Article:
Yes. First of all, let's remember that they applied for charity status around 2019, long before COVID, CSSG and everything else. Why you might not want to have real estate in your operating company is for liability reasons. If there is a problem, you want to put it sometimes into a holding company. It is very commonly done with for-profit companies when you think of how they operate with holding companies, operating companies, maybe multiple operating companies and things like that.
There is nothing wrong with that, and they said to CRA that this was going to be a holding company that was going to hold about $40 million worth of assets. Then they flipped it around and switched it around, which is fine too, and they changed the objects. I don't know if they got CRA approval. I just don't know, but they changed things so that it has broader purposes to be able to do other things. This was done in June of this year, and then it was being used for that.
That, I don't think, is untoward. What is weird is how they denied that it was ever a real estate holding company when it is so clear that it was, but then it was changed. What was more, shall we say, unusual, was that the government would agree to this. It's not that we would create a shell company.
If I were going to ask someone to pay me $100 million, it would be nice to say that I was going to set up a shell company so that WE Charity doesn't have any liability, but I have never.... I wouldn't say never. I can't recall a time when I've seen a government department give any amount of significant money to a shell. There could be good reason to do it, but I'm just not seeing it here, and I don't understand why they did it.
Thanks very much, Mr. Chair.
It's not easy to surprise me, since I've been in politics since 2015, but here we are talking about the WE Charity scandal on the last day of Parliament in December, and I'm a little surprised.
I was maybe the first one to criticize publicly, as far as our Liberal Party goes, but there is some reason for criticism in terms of how this rolled out. The obviously acknowledged that there was good reason for criticism, as the program was cancelled. I personally thought the Canada summer jobs program was one way of going, but of course this was a different conception of the program. The government saw a way of engaging young people in a more serious way, whereas I took a more employer-centred view.
I first want to get some of the facts straight in my head, because I have not been part of the proceedings.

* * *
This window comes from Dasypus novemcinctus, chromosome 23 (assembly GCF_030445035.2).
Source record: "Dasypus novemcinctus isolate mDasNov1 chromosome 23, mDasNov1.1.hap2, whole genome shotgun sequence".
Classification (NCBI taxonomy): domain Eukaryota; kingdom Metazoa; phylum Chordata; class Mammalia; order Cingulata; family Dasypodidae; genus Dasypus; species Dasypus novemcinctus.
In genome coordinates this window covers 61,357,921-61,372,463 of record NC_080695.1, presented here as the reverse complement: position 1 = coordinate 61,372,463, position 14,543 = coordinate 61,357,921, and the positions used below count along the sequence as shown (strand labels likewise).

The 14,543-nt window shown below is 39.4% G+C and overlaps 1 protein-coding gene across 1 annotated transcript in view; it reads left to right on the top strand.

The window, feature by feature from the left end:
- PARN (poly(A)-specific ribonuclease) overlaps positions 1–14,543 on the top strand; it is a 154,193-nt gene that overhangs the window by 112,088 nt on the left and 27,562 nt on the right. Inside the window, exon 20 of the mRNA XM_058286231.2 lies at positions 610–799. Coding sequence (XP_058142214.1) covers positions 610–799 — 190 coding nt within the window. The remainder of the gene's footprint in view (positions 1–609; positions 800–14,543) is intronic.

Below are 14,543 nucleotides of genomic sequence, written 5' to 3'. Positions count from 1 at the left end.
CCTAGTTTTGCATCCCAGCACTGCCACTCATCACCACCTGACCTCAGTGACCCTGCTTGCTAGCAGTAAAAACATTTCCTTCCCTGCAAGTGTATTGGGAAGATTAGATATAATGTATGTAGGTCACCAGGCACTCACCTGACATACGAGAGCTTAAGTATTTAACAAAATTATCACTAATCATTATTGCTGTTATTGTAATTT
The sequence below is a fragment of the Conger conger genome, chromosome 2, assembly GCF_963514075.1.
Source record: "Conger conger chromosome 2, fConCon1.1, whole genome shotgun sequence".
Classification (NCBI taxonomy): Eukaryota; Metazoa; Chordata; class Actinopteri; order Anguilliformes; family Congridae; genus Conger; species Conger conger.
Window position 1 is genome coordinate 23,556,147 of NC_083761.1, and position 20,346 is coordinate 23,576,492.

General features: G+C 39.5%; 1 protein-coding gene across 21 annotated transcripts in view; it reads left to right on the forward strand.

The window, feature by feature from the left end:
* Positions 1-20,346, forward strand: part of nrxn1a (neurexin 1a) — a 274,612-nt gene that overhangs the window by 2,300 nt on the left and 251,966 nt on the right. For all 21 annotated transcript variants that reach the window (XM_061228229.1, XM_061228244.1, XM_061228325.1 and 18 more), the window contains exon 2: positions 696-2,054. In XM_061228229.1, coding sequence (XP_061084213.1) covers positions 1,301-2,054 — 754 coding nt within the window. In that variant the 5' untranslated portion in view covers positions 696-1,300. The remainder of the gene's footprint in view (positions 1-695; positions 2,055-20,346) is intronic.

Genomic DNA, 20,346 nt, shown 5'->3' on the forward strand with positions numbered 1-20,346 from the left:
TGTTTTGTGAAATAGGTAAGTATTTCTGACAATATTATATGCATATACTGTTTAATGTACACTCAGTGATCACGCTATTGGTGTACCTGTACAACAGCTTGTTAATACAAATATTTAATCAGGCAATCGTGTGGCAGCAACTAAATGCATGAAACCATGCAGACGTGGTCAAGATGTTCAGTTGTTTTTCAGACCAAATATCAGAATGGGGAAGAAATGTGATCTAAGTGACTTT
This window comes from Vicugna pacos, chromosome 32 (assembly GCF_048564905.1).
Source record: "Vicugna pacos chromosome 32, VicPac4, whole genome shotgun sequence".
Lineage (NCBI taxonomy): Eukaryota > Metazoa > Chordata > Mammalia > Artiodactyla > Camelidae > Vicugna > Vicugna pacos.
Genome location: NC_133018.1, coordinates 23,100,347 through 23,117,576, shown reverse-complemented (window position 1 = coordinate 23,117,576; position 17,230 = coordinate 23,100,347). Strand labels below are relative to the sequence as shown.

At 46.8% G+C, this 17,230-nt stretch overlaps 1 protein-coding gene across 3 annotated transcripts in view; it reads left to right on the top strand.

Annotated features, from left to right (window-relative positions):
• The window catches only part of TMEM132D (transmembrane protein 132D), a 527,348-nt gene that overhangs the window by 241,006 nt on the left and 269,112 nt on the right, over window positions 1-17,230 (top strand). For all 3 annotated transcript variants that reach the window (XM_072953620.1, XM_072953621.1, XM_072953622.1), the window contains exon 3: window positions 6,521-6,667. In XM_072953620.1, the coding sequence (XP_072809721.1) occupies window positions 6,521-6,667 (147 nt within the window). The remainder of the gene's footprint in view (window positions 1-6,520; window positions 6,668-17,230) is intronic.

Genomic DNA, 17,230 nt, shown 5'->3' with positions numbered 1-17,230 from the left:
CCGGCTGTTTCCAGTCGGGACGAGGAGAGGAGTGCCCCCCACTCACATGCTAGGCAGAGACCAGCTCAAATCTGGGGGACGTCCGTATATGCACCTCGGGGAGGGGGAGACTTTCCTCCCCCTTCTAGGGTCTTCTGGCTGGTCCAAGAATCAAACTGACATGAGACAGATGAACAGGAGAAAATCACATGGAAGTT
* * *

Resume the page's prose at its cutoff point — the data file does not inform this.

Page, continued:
Mr. Blumberg, when you say it was a grant of $543 million, you're not in fact saying that WE Charity was to receive $543 million. You recognize, in fact, that most of that was going to go to the students, right?
I understand what you are saying about the need to continue the oversight and to always keep the need for integrity in mind. In a few weeks, we are going to be receiving the report from the commissioner, who is currently following our meeting. So you should know that all your comments are very useful, especially when you constantly bring up the need for a public inquiry or say that we have to change our entire thinking, although we may not go so far as to question the finances of one party.
In Quebec, as we very well know, this has been reduced in order to avoid the perception of a conflict of interest. Conflict of interest can apply to gifts or to benefits. A benefit may also not materialize until later. Just now, I was listening to Mr. Scott, who had a lot to say. I did not let him speak.
When you offer something for free, you are expecting something in return. Actually, with technology, as we know very well, if you are not buying a product, you are the product. If you have not seen the Netflix film called The Social Dilemma, I recommend that you watch it. I watched it with my children and they asked me where we were all heading. That's why control measures are an absolute necessity.
I now have the names of countries, I have proposals. I really have everything I need to tell all my colleagues that this is urgent. We understand that there are many factors that we are not able to prove and we are still in the process of finding out who is right and who is wrong.
Let me give you the floor, Mr. Blumberg, because I don't believe you had finished just now when we were talking about countries. You were saying that Canada is far from the top of the class in terms of doing things well.